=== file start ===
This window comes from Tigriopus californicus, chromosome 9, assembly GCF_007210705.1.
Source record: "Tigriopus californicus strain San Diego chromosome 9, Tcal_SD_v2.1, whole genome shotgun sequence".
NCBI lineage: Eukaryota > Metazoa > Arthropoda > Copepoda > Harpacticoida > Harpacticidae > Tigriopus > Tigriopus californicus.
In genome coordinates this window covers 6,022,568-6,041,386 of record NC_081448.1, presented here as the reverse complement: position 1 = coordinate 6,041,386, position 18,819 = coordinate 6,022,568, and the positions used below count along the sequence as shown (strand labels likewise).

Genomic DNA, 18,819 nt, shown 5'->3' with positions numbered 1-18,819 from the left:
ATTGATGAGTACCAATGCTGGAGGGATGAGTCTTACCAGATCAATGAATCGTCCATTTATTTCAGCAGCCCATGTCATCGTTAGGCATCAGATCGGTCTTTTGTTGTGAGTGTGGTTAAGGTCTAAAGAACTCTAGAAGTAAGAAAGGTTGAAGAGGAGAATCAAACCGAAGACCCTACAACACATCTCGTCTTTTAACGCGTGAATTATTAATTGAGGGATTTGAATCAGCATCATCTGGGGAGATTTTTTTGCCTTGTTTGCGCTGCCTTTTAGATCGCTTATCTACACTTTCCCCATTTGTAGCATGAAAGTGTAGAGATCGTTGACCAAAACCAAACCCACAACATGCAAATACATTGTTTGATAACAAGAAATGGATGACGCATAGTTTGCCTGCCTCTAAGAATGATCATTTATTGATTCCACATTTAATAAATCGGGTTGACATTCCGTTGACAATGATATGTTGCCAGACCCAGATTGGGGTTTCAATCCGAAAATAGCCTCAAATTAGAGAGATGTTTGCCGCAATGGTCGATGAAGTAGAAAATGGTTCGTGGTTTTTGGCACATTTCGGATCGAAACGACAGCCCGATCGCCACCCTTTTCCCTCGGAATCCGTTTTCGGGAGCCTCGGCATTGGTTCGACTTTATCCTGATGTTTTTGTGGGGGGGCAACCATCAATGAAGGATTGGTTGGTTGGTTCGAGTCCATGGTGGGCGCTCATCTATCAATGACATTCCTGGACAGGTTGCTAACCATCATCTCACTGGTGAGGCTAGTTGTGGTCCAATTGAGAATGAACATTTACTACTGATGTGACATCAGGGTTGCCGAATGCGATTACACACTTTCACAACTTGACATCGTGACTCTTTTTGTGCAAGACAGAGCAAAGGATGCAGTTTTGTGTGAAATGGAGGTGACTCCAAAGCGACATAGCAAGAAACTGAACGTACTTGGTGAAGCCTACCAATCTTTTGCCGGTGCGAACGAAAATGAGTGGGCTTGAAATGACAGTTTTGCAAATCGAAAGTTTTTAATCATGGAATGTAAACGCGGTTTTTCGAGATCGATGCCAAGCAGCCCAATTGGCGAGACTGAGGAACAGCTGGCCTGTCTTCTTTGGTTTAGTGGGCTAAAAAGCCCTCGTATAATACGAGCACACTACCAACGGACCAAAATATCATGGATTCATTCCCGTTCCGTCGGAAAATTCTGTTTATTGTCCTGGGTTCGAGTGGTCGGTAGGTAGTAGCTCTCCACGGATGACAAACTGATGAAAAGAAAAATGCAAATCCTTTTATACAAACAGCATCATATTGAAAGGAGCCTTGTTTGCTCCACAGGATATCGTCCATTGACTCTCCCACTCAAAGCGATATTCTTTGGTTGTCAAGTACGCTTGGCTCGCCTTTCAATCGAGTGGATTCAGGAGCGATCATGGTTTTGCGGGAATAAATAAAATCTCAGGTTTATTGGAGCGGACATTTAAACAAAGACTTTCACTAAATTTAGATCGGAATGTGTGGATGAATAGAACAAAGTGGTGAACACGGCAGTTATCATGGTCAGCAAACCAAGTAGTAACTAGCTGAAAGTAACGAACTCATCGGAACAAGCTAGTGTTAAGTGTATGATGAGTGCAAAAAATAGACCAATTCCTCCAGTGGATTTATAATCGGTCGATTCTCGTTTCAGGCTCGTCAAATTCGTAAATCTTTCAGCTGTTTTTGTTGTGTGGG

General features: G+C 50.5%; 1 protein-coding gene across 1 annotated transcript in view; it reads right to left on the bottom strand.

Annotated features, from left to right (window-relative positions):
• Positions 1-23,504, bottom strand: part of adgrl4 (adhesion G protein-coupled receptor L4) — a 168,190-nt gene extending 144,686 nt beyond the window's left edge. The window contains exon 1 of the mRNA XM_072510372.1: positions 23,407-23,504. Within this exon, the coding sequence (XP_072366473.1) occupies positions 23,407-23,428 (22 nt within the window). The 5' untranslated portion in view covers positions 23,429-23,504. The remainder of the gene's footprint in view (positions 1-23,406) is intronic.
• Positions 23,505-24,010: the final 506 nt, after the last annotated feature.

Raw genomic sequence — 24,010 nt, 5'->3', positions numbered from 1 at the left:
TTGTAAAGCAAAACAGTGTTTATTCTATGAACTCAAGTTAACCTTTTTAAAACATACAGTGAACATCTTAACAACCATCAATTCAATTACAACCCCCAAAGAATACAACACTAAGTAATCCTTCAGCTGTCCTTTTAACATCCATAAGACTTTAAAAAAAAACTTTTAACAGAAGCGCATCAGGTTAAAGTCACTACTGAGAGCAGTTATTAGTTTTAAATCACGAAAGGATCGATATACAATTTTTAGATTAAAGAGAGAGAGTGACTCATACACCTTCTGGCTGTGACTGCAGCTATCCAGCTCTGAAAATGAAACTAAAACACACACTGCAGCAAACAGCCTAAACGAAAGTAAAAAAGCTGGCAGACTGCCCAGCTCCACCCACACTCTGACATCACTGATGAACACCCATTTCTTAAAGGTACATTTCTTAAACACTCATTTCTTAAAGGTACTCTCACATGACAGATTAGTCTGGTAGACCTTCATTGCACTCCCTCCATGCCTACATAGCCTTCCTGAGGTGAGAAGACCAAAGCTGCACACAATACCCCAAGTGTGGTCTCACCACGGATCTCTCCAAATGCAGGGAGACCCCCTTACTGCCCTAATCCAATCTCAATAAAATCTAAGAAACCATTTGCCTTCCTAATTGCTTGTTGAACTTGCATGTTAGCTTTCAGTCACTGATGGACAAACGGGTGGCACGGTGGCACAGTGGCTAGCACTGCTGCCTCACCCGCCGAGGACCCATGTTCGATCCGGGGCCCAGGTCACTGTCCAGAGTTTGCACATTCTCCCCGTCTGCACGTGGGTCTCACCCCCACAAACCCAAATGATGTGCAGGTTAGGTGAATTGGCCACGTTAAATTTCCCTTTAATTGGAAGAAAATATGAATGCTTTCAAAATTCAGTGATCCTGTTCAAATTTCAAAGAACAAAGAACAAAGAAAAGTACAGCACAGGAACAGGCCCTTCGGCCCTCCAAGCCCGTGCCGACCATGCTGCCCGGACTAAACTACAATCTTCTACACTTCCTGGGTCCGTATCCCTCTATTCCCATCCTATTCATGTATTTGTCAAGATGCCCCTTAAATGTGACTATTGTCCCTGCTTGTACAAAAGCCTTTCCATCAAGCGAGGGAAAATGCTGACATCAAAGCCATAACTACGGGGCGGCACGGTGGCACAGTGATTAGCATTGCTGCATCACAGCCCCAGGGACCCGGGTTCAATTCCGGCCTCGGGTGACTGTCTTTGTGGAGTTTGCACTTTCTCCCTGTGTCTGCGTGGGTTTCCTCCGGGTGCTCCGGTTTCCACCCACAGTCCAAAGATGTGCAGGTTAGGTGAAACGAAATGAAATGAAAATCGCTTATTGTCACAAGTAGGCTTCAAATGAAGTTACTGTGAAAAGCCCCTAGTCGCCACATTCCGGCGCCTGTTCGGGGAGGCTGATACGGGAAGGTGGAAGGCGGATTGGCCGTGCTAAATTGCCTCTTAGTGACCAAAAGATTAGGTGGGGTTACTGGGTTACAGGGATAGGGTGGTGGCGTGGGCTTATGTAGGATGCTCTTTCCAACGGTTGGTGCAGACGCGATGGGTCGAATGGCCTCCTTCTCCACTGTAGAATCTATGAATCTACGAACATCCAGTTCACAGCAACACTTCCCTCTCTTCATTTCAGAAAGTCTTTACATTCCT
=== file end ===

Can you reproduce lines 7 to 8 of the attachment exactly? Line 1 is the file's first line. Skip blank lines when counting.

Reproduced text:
General features: G+C 50.5%; 1 protein-coding gene across 1 annotated transcript in view; it reads right to left on the bottom strand.

Annotated features, from left to right (window-relative positions):